He illustrates the scale of the opportunity offered to network operators in mobile money with the fact that 1 billion consumers in developing markets who do not have a bank account but do have a mobile phone. As a further illustration, a leading financial institution in India has 10 000 branches, while a leading network operator in India has 1 million distribution points. Through their network brands, innovation and secure technologies, mobile network operators are uniquely positioned to meet the opportunity and respond to the need for entry level financial services.
Mr. Vitalis Olunga, Head of International Services, Safaricom presents the opportunity of extending the M-Pesa mobile money concept of Safaricom, Kenya to include cross-border roaming services. He addresses the issue of regulation which came up in my posts from last week. Mr. Olunga tells how when M-Pesa was started in Kenya there was no regulation and the policy was developing post-factum. He sees a considerable challenge for the regulators in distinguishing between telecommunication and financial services. Additionally, mobile money increases the levels of competition in two highly regulated sectors in developing countries: the telecommunications and the financial sectors.
Mr. Hans Paulsen, CCO, Uganda Telecom shares his views regarding mobile financial services. He presents the opportnity present in Uganda to increase the current number of bank customers from 200 000 to 8 000 000 mobile phone users. The main application area Mr. Paulsen considers is that of remittences between urban and rural areas. With regards to regulation he stresses that success stories such as M-Pesa raise questions for telecom regulators and the banking sector regulators.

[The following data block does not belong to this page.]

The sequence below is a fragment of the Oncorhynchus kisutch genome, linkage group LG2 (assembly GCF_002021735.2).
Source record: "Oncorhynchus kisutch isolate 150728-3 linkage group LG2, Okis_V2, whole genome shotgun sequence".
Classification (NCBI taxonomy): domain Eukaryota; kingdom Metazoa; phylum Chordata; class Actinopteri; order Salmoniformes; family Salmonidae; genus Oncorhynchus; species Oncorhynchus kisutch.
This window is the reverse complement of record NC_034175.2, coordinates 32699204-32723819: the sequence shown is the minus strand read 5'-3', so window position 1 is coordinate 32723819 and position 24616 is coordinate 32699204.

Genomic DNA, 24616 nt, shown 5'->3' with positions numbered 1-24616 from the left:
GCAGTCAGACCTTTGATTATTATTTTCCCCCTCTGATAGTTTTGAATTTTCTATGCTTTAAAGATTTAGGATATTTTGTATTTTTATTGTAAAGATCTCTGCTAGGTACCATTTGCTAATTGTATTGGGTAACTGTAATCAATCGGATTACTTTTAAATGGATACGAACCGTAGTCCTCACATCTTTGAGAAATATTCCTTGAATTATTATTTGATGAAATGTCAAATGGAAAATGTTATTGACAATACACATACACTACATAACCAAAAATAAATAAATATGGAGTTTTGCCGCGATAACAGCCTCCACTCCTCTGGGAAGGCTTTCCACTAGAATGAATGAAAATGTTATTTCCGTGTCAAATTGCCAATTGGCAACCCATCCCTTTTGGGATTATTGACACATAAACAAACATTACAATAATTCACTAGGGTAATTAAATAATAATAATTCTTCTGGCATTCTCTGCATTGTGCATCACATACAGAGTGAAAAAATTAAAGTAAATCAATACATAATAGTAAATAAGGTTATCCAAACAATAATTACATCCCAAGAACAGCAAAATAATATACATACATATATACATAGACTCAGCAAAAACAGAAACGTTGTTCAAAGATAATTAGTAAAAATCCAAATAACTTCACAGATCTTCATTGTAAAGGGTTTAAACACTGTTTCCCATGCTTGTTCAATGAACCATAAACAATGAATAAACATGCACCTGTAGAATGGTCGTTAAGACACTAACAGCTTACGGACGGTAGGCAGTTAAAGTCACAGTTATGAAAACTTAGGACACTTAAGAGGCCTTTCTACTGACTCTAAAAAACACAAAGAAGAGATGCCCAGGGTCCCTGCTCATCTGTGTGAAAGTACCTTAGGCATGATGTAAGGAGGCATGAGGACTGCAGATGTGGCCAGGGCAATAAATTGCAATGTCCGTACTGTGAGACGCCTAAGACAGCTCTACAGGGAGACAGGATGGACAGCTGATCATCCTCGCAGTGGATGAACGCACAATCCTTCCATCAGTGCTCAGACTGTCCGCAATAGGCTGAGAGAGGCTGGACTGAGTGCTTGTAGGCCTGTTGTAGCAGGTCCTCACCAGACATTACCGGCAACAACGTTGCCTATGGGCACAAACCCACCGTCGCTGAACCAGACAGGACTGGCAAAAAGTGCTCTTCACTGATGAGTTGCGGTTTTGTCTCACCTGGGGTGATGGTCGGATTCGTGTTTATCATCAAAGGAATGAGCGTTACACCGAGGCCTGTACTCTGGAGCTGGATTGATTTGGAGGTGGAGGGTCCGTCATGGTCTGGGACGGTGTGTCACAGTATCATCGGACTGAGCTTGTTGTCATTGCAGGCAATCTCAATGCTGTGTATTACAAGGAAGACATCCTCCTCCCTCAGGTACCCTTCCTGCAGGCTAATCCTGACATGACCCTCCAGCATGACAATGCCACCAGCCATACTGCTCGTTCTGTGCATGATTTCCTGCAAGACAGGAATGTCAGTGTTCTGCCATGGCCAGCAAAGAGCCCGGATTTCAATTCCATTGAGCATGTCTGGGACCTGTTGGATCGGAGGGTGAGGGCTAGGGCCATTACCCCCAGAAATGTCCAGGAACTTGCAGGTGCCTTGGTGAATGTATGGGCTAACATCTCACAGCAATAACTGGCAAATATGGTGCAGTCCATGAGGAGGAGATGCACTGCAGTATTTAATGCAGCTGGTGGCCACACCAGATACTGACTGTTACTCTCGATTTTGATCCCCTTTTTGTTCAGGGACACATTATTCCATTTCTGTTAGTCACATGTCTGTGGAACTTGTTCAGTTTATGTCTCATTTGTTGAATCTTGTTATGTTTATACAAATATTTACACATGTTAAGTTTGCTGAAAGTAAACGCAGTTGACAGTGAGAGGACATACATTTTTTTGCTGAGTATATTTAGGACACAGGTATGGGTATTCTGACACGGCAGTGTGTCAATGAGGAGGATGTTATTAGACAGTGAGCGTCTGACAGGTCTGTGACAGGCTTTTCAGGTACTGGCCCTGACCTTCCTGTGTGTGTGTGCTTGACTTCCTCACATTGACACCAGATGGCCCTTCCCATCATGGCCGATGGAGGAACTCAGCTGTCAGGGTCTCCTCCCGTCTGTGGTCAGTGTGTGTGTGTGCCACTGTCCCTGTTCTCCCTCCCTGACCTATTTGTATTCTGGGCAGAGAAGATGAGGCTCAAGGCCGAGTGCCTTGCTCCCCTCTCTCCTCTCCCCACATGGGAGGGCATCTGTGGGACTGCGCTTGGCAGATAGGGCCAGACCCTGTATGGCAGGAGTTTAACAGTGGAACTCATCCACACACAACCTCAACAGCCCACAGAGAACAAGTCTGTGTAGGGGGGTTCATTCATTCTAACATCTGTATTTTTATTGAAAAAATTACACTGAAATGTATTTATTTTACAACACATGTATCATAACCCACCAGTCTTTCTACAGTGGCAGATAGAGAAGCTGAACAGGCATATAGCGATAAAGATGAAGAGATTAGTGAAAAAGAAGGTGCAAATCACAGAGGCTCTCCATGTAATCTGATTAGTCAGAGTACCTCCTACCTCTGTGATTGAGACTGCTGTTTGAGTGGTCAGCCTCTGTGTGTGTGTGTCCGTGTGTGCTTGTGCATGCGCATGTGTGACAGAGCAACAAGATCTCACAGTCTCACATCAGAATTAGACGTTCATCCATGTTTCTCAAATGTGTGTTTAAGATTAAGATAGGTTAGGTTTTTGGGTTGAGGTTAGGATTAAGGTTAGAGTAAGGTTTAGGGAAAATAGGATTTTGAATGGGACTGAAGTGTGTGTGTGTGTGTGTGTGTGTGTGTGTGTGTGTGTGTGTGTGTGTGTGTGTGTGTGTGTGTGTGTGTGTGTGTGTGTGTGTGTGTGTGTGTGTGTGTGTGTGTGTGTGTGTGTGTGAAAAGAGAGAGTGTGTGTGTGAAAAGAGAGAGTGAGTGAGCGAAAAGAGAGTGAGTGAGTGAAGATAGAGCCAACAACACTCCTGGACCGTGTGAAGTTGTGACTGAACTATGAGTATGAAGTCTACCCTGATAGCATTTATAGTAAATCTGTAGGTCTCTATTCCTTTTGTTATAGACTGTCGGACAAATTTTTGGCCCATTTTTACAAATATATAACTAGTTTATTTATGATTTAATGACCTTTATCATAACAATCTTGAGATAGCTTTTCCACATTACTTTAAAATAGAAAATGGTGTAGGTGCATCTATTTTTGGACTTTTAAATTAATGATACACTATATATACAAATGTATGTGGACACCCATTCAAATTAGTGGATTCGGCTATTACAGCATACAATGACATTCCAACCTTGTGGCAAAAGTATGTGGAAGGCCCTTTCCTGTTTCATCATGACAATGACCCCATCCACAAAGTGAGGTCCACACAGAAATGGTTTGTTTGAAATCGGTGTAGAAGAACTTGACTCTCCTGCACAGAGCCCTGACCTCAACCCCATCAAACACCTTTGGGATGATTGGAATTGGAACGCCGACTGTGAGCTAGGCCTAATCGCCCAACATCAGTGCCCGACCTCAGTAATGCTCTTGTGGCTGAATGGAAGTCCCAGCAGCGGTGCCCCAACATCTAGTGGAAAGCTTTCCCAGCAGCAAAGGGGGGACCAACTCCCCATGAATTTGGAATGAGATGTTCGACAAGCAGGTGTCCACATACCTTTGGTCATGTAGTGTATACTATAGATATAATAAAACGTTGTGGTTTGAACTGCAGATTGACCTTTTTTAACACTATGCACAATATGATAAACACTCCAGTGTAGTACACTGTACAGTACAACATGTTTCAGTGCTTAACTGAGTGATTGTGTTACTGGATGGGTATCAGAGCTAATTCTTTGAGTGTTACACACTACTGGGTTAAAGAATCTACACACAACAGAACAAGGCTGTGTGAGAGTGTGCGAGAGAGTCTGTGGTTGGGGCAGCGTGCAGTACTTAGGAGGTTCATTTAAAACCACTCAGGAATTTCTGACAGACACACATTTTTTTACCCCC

Mr. Patrick Kariningufu, Rwandatel emphasises that M-Pesa “was a great idea 4 years ago” and currently Rwandatel are looking for ways to enable people in the diaspora to transfer payments to African countries. Mr. Luckas Scoczkowski, CEO, Redknee presents their portfolio including re-sell airtime, emergency airtime, international remittances, and crossborder money transfers.